One of our client CEOs (an engineer) said to me that he clearly prefers watching video to learn something, that it communicates more to him in a shorter amount of time. Another client (another engineer) said he can read much faster than watching a video. Perhaps the second client’s age, approach 60, had something to do with his preference for a white paper instead of video.

At the end of the day, the answer isn’t one or the other, it’s both. We don’t get to choose what format works, our prospects and customers do. So the best approach is one that’s integrated, a video that links to a white paper for more details, a white paper online with an embedded video to demonstrate a product or technique.

The mantra holds true: content that “helps me do my job better" drives brand and leads, no matter the format.


Are we still dragging our feet on social media?

It’s time to stop the debate about social media. Google says it’s important to do and measures social engagement in determining whether our websites deserve to be ranked. So right there that’s a reason enough for b-to-b marketers to jump in with both feet, rather than drag your feet.

Here’s another reason: Google generates 3.5 billion searches a day. It’s the big dog. But Facebook gets 2 billion searches a day, according to TechCrunch. One writer says it’s time for us to realize social media has become conversation media, an important philosophy switch. Who doesn’t want to have more conversations with your prospects? The corollary question for social media strategy, though:  are you staffed for conversations? Or just “me-oriented” posting?


What percentage of our database include Millennials?

If the 2016 presidential election taught us anything (now THERE’S a potential blog post!) it taught us that stereotyping whole groups of people can lead to false assumptions. The assumption that Millennials are newbies from college who don’t have much influence is probably not a complete picture of this ever-more-important generation. 

Consider this:

  • One out of five Millennials is the top decision-maker in his or her department or company.
  • 46% of all b-to-b searches on Google today are made by Millennials.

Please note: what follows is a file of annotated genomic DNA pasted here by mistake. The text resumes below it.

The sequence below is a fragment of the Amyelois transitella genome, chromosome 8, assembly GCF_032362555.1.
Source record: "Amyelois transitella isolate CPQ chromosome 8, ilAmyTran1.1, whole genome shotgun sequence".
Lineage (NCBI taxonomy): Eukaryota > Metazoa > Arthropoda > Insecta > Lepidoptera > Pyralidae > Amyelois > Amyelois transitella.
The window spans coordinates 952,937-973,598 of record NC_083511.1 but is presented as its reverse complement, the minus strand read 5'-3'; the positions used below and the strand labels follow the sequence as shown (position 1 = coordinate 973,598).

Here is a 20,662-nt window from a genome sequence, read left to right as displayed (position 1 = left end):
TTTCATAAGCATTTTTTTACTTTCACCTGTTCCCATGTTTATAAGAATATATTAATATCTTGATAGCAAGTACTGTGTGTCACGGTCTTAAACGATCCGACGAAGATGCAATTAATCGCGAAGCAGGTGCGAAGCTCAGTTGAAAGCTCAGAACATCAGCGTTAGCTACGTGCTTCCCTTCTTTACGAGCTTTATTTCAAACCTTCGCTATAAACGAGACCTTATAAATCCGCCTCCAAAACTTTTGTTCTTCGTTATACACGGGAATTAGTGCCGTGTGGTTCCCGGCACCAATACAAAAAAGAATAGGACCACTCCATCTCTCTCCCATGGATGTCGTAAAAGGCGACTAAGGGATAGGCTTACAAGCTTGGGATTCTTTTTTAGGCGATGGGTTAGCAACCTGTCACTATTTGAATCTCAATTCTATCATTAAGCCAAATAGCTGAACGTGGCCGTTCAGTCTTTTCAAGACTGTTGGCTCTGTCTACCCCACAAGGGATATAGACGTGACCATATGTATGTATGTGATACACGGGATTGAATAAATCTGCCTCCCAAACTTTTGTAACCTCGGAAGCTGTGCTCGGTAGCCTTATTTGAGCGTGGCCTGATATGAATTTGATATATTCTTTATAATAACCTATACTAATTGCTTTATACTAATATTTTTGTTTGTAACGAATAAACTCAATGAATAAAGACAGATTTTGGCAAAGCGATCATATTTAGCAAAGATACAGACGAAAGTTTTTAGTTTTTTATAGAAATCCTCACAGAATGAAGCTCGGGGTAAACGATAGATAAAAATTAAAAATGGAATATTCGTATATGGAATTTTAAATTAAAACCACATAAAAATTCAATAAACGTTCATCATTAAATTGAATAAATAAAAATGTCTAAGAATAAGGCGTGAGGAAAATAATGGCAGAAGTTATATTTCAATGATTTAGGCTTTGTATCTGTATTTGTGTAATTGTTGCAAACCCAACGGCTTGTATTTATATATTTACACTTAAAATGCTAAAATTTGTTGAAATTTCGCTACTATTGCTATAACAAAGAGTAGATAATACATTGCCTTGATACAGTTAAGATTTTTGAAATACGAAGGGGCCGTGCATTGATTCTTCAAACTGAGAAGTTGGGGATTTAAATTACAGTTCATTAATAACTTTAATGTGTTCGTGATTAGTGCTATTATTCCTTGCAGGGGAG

Many company databases we work on show an alarming lack of customer names and prospects in their 20s-30s. If you’re not aggressively growing this number, your company will lose relevance to competitors that do a better job of finding, engaging and building brand loyalty among these current and future buyers.


What’s our Amazon Strategy?

Amazon has made a big push into b-to-b, and many clients are seeing growth in revenue here, as well as on their own website shopping carts. Actually, in many respects the game is over:  55% of product searches begin on Amazon, and Google is actually seeing this volume decline in favor of Amazon!

It’s common to shy away from this because of concerns about channel conflict. Those are real. But it’s equally real that half the country has Amazon Prime, and we’re all used to (and often prefer) just buying something online with a quick click.  The easiest technology tool always wins;  the easiest website always wins. And the easiest overall customer experience always wins. Whether you push online ordering of your products via Amazon or your own website, push it in 2017. Make life easy for your customer, and let them buy when and whereEVER they want. 


So what’s the common theme? 

Be present online. Find new technology tools that make EVERYTHING EASY. And make sure your content meets the golden rule of b-to-b: will reading/watching this “help me do my job better?”

For more ideas on 2017 budgeting and b-to-b marketing trends, our newest eBook can spark some ideas and discussion topics with your marketing team.